This was followed by a three year program on Kilchoman abstinence which was eventually broken by the Kilchoman 2013 Small Batch Release finished in Oloroso sherry casks.
I was floored. What an absolutely amazing whisky.
Anthony Wills here is another apology from me for writing you off.
This got me interested in other, newer, Kilchoman releases and when I heard good things about the Machir Bay I just had to get my self one of their dumpy bottles.
Machir Bay 2014 is a vatting of 5 and 6 year old ex-bourbon barrels and Oloroso sherry butts and is bottled at 46% ABV
Nose: Very sweet peat. Sugar cane. White wine. Chardonay. Very tart. Crisp. Fresh white oak. Fennel. Lime. Raspberry. Cumin. Cedar plank. Vanilla. Let it breathe and white dough comes wafting through. Finally pineapples. White grapes. A very fresh and lovely nose.
Palate: Very smooth. Extremely smooth to drink. Coffee. Apricots. Pears. Peat. White grape. Black peppers. Macaroon cake. Cumin seeds. Very palatable.
Finish: Smooth. Peat. Mint. Oily. Cumin. White melon lozenge.
This is another extremely accomplished spirit from Kilchoman. Wonderfully smooth and completely thought through.
Distillery/Brand: Bowmore | Region: Islay | ABV: 55.9% | Color: Sunlight
Nose: 23 | Taste: 23 | Finish: 23 | Balance: 23 | Rating: 92
It’s been a month since my last review. Not that I was short of any whiskies to drink. Far from it. It’s just that I like to take an alcohol sabbatical once every year just to take a break and replenish my self both physically and mentally.
My first two weeks go by in a flash and I barely even think about what I’ve given up. In the third week I start preparing for all the expressions I’m going to be tasting once the month is up. By the fourth I can’t wait to get back to doing what I love the most.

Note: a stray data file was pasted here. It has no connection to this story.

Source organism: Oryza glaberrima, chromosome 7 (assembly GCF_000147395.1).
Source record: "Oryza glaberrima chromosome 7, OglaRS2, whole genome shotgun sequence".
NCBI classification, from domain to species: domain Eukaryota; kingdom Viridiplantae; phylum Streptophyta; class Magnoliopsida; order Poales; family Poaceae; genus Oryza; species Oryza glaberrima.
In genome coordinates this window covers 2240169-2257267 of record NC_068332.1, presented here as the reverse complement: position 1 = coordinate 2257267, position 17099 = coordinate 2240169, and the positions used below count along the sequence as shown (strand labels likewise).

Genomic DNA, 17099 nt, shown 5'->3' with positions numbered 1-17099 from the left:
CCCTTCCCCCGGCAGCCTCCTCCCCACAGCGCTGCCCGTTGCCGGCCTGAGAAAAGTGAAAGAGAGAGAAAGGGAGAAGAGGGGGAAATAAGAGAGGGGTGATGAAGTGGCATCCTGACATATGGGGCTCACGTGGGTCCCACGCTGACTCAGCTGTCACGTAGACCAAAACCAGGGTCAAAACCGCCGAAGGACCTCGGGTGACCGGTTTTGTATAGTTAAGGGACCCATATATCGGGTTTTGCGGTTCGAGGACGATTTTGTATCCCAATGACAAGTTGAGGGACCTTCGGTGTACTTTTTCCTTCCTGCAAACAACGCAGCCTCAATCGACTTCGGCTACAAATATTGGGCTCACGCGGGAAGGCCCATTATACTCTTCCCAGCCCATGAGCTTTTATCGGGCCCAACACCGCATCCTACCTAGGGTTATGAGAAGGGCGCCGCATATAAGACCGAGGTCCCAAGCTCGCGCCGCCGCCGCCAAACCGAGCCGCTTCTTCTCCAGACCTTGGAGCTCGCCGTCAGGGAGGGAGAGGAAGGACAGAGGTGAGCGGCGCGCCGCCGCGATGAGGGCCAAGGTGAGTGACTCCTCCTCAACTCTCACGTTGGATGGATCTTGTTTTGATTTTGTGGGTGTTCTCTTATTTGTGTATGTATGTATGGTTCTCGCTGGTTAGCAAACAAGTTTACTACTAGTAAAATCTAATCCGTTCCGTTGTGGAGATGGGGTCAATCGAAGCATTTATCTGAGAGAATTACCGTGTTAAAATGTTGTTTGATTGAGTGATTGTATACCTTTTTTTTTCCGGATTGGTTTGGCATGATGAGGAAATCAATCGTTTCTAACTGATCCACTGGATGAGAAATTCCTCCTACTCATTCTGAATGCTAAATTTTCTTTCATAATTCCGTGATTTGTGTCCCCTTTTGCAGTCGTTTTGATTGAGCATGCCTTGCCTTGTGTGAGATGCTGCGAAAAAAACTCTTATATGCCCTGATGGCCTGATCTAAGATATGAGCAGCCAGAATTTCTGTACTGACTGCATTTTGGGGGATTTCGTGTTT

And so it’s really important that I pick a solid expression that I know for sure will not disappoint. There’s nothing like waiting for something for such a long time and discovering it tastes like piss. I hate that.
So I decided to pick the latest Bowmore Tempest Batch 5 as my first whisky of the new season. Because I figured if it’s anything like the last batch it was going to be cracking.
Matured for ten years in Bowmores’ legendary No1 Vault in first-fill bourbon barrels this is allegedly a small batch release. I say allegedly because I don’t know how many bottles make up a small batch. I think anything under 6000 should be small. I think.
Nose: Quite lovely. Very fresh. It’s sweet, almost winey. Like a tart chardonnay. Mixed with a lot of bright lime juice and mild vanilla extract. Dark cocoa tossed in coarse sea salt and crushed cornflakes. Cinnamon sprinkled on juicy nectarines.
Palate: Quite a kick! Strong lemon sweet candies and fiery white pepper prickles. Mandarins become the sweeter citrus. Dark unsweetened cocoa. Adding a few drops of water makes it more herbaceous and adds a touch of garam masala. (I prefer it without the water, though.)
Finish: Long. Very oily. Very chewy. Salty. Peppery with honey cocoa.
This is a great series by Bowmore (who I’m increasingly beginning to like) that is nurtured well and executed with amazing skill.
Colour: Old Sauternes
I am increasingly impressed by the expressions this distillery produces and this one is no exception. This cask strength Oloroso and PX matured dram is an absolute beauty.
The powerful nose is as heady as it is delicious. The glorious oak envelopes a thick slice of nutty orange fudge sprinkled with a generous layer of raisins and smothered in caramel. This is finished off with a gentle drizzle of grated ginger.
The palate is not for the faint hearted. The underlying oak sits in complete balance with burnt citrus which is mixed with a rich dark chocolate and and equally dark fruits. All this is served with a dollop of marmalade infused with clove and cinnamon.
The long and oily finish is woody with a touch of clove and stays with you for ever.
Colour: Full Gold
There are few whiskies that you can seldom go wrong with and Glenmorangie is one of them. So when I picked out the increasingly rare Finealta off a friend’s shelf I already had fairly high expectations.
The nose is soft smoke with sherry undertones mixed in with vanilla and fruit drops. This is followed by a touch of honey and some crushed red grapes. Finally a handful of roasted chestnuts give the nose a nice layer of complexity.
The full bodied delivery is cinnamon spicy at first and then a nice caramel and treacle sweet next. The slightly smoky oak then weaves in quite expertly and brings with it a deft minty touch.
The medium dry finish is a very nice mix of minty leaves and oak shavings.
Rating : 89